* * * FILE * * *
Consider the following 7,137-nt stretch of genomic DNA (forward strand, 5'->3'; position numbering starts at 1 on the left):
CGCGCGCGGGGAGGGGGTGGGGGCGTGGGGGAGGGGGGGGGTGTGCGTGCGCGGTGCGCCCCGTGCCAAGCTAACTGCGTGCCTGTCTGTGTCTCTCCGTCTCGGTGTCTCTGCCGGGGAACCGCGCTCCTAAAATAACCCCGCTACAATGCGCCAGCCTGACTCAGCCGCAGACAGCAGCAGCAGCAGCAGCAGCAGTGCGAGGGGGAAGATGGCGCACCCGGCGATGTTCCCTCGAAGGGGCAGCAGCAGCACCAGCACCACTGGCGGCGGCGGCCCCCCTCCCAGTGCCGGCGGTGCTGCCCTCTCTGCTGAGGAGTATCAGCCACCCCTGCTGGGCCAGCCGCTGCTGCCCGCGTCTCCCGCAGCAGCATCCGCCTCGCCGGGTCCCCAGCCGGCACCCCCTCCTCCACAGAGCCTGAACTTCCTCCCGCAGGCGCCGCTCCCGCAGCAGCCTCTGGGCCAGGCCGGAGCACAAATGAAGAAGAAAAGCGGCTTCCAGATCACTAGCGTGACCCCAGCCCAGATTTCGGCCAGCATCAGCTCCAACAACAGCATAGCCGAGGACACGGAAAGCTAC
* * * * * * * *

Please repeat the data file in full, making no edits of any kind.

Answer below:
Consider the following 7,137-nt stretch of genomic DNA (forward strand, 5'->3'; position numbering starts at 1 on the left):
CGCGCGCGGGGAGGGGGTGGGGGCGTGGGGGAGGGGGGGGGTGTGCGTGCGCGGTGCGCCCCGTGCCAAGCTAACTGCGTGCCTGTCTGTGTCTCTCCGTCTCGGTGTCTCTGCCGGGGAACCGCGCTCCTAAAATAACCCCGCTACAATGCGCCAGCCTGACTCAGCCGCAGACAGCAGCAGCAGCAGCAGCAGCAGTGCGAGGGGGAAGATGGCGCACCCGGCGATGTTCCCTCGAAGGGGCAGCAGCAGCACCAGCACCACTGGCGGCGGCGGCCCCCCTCCCAGTGCCGGCGGTGCTGCCCTCTCTGCTGAGGAGTATCAGCCACCCCTGCTGGGCCAGCCGCTGCTGCCCGCGTCTCCCGCAGCAGCATCCGCCTCGCCGGGTCCCCAGCCGGCACCCCCTCCTCCACAGAGCCTGAACTTCCTCCCGCAGGCGCCGCTCCCGCAGCAGCCTCTGGGCCAGGCCGGAGCACAAATGAAGAAGAAAAGCGGCTTCCAGATCACTAGCGTGACCCCAGCCCAGATTTCGGCCAGCATCAGCTCCAACAACAGCATAGCCGAGGACACGGAAAGCTAC